Iran’s Massive Banking Scandal

Kevan Harris
  • What’s the origin of the Islamic Republic’s biggest banking scandal?
The financial conglomerate Amir Mansour Arya Investment Development Company allegedly procured several letters of credit from domestic banks totaling $2.8 billion--far above the company’s available collateral.  The Arya Group, founded by Amir Mansour Khosravi and now controlled by his son Mah-Afarid, controlled around $3.8 billion in assets, including 52 companies with 20,000 workers.
After obtaining falsified letters of credit from a branch of Saderat (Export) Bank in Ahvaz, the Arya Group allegedly used them to obtain even more financing from several other banks including Saman, Sepah, and Melli Bank; Melli is Iran’s oldest national bank.  Arya Group is also accused of using its own companies as shell organizations to misrepresent the value of the entire Group.  It reportedly then used the promised loans from multiple banks to bid on recently privatized companies as well as set up its own financial institution, Arya Bank. 
There are several layers of alleged corruption, embezzlement and fraud in this case.  The original letters of credit from Saderat Bank were issued without a required waiting and evaluation period; bank officials allegedly may have been taking bribes.  Melli Bank and other banks reportedly did not check the validity of the letters when issuing their own loans to the Arya Group.  The government’s Money and Credit Council was either lax in oversight or overtly supportive of the loans. Critics of President Mahmoud Ahmadinejad claim the council was packed with supporters of the president’s closest aide, Rashim Esfandiar Mashaei. Finally, the Central Bank allegedly failed to monitor these transactions and prevent abuse.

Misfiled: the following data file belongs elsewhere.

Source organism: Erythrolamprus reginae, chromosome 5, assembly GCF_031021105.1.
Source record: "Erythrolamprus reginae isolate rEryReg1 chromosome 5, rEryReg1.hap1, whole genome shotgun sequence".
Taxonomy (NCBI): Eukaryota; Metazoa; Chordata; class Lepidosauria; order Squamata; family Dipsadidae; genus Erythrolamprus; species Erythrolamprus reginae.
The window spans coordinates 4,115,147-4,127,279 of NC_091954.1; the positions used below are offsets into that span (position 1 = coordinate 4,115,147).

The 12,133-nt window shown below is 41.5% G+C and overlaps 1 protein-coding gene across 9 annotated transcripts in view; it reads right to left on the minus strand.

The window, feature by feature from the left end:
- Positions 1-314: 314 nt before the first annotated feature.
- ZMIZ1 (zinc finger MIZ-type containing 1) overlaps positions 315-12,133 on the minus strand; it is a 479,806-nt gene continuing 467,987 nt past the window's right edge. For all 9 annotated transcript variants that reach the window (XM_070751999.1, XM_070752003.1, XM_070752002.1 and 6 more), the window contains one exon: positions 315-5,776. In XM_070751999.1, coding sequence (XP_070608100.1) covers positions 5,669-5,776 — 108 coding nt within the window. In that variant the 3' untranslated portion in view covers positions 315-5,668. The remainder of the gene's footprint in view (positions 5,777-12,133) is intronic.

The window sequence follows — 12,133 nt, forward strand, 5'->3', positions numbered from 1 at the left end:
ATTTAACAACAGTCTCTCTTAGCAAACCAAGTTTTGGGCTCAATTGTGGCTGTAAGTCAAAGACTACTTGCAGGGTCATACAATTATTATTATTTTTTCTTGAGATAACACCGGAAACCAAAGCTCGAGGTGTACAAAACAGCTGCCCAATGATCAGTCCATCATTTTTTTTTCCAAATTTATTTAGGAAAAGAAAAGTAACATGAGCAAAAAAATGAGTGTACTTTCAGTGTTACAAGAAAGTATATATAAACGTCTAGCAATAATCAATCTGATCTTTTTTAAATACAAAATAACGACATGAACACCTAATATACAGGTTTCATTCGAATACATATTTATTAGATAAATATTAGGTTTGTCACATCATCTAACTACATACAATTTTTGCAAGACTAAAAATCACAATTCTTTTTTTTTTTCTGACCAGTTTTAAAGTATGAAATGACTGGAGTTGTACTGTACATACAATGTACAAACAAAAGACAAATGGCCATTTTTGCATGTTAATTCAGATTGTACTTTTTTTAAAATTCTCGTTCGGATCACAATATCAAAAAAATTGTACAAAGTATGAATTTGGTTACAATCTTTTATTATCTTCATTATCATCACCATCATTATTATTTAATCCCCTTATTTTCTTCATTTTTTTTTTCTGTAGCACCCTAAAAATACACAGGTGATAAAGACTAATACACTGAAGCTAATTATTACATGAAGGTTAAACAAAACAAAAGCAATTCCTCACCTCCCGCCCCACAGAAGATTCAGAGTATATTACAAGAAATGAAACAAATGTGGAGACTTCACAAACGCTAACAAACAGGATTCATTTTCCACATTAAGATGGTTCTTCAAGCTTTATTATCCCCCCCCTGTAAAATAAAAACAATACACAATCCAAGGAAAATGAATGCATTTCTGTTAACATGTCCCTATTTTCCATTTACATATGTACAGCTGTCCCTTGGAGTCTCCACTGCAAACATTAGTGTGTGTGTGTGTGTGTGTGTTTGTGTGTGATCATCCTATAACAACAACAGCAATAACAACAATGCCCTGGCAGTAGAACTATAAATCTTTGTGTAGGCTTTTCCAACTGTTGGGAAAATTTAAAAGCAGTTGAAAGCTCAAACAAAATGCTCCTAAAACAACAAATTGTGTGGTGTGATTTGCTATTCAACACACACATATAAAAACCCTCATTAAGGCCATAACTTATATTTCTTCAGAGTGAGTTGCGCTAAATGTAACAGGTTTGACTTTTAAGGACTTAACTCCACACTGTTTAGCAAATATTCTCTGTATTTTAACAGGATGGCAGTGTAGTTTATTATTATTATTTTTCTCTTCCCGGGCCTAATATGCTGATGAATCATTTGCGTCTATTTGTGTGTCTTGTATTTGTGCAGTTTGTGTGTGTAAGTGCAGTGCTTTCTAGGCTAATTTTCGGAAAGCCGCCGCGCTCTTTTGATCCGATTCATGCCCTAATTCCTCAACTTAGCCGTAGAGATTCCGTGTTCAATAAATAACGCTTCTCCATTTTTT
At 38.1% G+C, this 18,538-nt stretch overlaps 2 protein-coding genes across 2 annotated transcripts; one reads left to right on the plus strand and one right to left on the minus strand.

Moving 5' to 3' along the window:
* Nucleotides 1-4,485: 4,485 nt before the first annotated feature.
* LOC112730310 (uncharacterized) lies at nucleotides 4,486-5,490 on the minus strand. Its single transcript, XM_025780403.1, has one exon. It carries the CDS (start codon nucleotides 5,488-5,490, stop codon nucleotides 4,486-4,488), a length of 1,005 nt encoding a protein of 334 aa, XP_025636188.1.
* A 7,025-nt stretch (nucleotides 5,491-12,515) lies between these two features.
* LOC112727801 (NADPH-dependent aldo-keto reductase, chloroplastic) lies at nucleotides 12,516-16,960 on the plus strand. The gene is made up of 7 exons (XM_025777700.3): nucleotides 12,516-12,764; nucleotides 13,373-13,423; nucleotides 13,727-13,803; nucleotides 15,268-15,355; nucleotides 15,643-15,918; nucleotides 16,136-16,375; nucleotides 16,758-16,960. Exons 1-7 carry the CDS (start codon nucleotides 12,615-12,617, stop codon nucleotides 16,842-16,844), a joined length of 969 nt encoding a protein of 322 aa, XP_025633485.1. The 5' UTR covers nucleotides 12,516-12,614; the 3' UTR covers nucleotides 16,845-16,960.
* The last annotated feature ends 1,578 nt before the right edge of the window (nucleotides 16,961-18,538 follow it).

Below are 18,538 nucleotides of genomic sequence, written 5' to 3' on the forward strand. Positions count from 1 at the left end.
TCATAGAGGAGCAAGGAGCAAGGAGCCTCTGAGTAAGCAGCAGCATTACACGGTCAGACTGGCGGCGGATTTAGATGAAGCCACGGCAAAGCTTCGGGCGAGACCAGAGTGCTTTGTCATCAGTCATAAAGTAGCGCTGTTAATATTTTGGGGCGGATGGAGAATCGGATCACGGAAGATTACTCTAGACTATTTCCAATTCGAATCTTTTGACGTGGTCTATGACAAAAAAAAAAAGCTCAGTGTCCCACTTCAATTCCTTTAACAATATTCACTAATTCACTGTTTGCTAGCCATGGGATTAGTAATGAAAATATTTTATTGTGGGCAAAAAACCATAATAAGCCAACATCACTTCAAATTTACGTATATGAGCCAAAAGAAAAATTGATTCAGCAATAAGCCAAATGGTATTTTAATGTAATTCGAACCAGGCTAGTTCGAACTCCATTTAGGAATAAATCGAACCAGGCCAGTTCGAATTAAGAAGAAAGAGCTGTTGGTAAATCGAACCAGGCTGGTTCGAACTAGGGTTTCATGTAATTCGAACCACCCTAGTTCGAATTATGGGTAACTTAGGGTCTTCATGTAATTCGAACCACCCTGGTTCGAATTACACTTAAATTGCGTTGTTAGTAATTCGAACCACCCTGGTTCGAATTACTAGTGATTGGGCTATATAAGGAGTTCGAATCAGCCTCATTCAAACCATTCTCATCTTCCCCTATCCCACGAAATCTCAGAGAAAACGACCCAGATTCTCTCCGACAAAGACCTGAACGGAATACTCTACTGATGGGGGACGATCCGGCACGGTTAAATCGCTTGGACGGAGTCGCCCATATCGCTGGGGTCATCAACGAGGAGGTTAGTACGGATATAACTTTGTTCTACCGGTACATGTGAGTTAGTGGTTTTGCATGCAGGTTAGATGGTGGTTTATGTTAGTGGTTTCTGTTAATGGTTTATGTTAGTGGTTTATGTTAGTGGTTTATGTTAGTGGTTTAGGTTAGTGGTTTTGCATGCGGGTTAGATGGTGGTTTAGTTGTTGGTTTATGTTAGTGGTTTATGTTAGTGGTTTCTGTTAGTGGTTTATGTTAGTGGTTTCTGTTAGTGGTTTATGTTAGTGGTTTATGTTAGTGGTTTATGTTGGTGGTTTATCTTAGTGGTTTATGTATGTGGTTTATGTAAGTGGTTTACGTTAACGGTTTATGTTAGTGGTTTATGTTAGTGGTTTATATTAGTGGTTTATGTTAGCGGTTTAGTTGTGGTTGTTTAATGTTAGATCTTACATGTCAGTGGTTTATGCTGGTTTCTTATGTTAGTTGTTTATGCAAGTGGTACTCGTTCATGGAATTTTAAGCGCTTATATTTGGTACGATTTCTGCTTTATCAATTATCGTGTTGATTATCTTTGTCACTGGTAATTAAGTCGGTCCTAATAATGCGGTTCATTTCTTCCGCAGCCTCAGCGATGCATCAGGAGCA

The government took possession of Arya Group’s assets and companies in September, which at least temporarily prevented the layoff of 20,000 workers. But full recovery of the $2.8 billion, just under one percent of Iran’s annual GDP, is still uncertain.
  • What impact will this have on Iranian politics, especially Present Ahmadinejad and his inner circle?
The political fallout increases almost daily.  The directors of Saderat Bank and Melli Bank resigned in late September.  Melli’s director, who has dual citizenship, fled to Canada.  Dozens of banking officials have been arrested and questioned.  Members of parliament discussed the possible impeachment of Minister of Economy Shamsoddin Hosseini.  Central Bank Governor Mahmoud Bahmani cannot be impeached since he has a presidential appointment, but members of parliament have called for his resignation.
But even if Ahmadinejad contains the short-term damage, the scale of this scandal dwarfs all earlier corruption scandals during the presidencies of Akbar Hashemi Rafsanjani and Mohammad Khatami. It also stains the president’s attempt to portray himself as an incorruptible politician fighting a crooked system. 
  • What role has Supreme Leader Ali Khamenei played in the reaction to the scandal?